If there’s anything, any child can tell you it’s that no matter how bad life is, it can always be improved with the addition of sprinkles. These delightful confectionery decorations bring a bright splash of joy to whatever you put them on, and they’re most popular added to cupcakes, cakes, and ice cream.
It doesn’t end there though, sprinkles are used in all sorts of things all over the world, and Sprinkles Day is all about learning about these variations and trying them out at home.
- Were originally referred to as Nonpareils and can be found as early as the 18th century, though there is evidence to suggest that they were in use even earlier than that.
- Nonpareils, these tasty decorations are known by different names all over the world.
- In Holland they’re known as hagelslag,
- in Philadelphia and Boston they’re known as Jimmies,
- in Indonesia they’re known as meses,
- in Belgium, they’re known by the somewhat whimsical muizenstrontjes or mouse droppings.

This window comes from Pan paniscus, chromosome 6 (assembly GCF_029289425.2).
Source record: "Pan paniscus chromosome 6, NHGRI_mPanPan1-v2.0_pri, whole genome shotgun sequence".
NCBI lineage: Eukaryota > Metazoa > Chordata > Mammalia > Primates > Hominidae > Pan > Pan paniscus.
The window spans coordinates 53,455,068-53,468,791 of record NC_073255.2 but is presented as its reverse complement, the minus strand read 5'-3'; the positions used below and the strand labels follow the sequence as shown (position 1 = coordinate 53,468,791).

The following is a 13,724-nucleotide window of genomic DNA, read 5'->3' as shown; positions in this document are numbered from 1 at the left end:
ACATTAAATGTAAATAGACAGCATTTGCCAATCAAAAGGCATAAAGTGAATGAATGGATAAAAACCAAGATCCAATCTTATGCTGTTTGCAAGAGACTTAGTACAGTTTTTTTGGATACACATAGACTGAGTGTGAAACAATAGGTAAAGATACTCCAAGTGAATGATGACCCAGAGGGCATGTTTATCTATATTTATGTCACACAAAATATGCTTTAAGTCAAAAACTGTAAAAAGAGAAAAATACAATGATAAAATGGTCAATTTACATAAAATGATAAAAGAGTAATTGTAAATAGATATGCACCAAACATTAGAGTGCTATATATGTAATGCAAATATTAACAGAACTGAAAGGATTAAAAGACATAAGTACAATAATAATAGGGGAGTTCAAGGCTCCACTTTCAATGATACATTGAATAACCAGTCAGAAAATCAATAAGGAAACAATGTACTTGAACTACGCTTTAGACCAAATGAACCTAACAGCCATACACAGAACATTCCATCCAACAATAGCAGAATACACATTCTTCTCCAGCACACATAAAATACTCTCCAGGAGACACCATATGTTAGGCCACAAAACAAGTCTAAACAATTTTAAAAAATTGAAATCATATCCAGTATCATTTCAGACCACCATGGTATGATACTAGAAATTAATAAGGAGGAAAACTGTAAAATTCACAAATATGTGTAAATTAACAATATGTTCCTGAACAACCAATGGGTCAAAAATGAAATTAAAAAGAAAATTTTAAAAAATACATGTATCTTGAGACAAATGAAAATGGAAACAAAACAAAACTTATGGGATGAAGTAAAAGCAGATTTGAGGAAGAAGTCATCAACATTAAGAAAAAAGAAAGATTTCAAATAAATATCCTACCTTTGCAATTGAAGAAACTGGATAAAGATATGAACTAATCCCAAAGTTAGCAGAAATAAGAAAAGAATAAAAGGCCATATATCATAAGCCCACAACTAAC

- In the UK, sprinkles are known as “hundreds-and-thousands.”
- Another UK variant of the term is vermicelli, especially when said of chocolate sprinkles.
- In the Netherlands, chocolate sprinkle is used as a sandwich topping.
- In Australia and New Zealand, there’s a special treat made using candy sprinkles known as fairy bread, which involves buttered white bread with sugar sprinkles on top!
- The idea of the modern sprinkles dates back to 1913 when Dutch confectionaire, Erven H. de Jong created something by the name of ‘hagelslag.’
- 18th Century – First evidence of Nonpareils.
- 1913 – Dutch confectionaire Erven H. de Jong invents the hagelslag.
- 1930s – Jimmies are used as a cake topping.
- 1940s – Sprinkles are used as ice cream toppings.
- Sprinkles have a coating of shellac, which is something extracted from insects.
- Sprinkles are made of sugar, corn syrup, cornstarch, shortening, wax, and coloring.
- Sprinkles are not vegan.
- The German version of nonpareils, is popularly known in Germany as Liebesperlen (love pearls). Invented by confectioner Rudolf Hoinkis, the name derives from a conversation Hoinkis had with his wife, proclaiming he loved her like these “pearls”, the nonpareil. The factory where he first manufactured the treat, was founded in 1896.
- A dessert called confetti cake has sprinkles mixed with the batter, where they slowly dissolve and form little colored spots, giving the appearance of confetti. Confetti cakes are popular for children’s birthdays in the United States.
- The Pillsbury Company sells its own variation known as “Funfetti” cake, incorporating a sprinkle-like substance into the mix.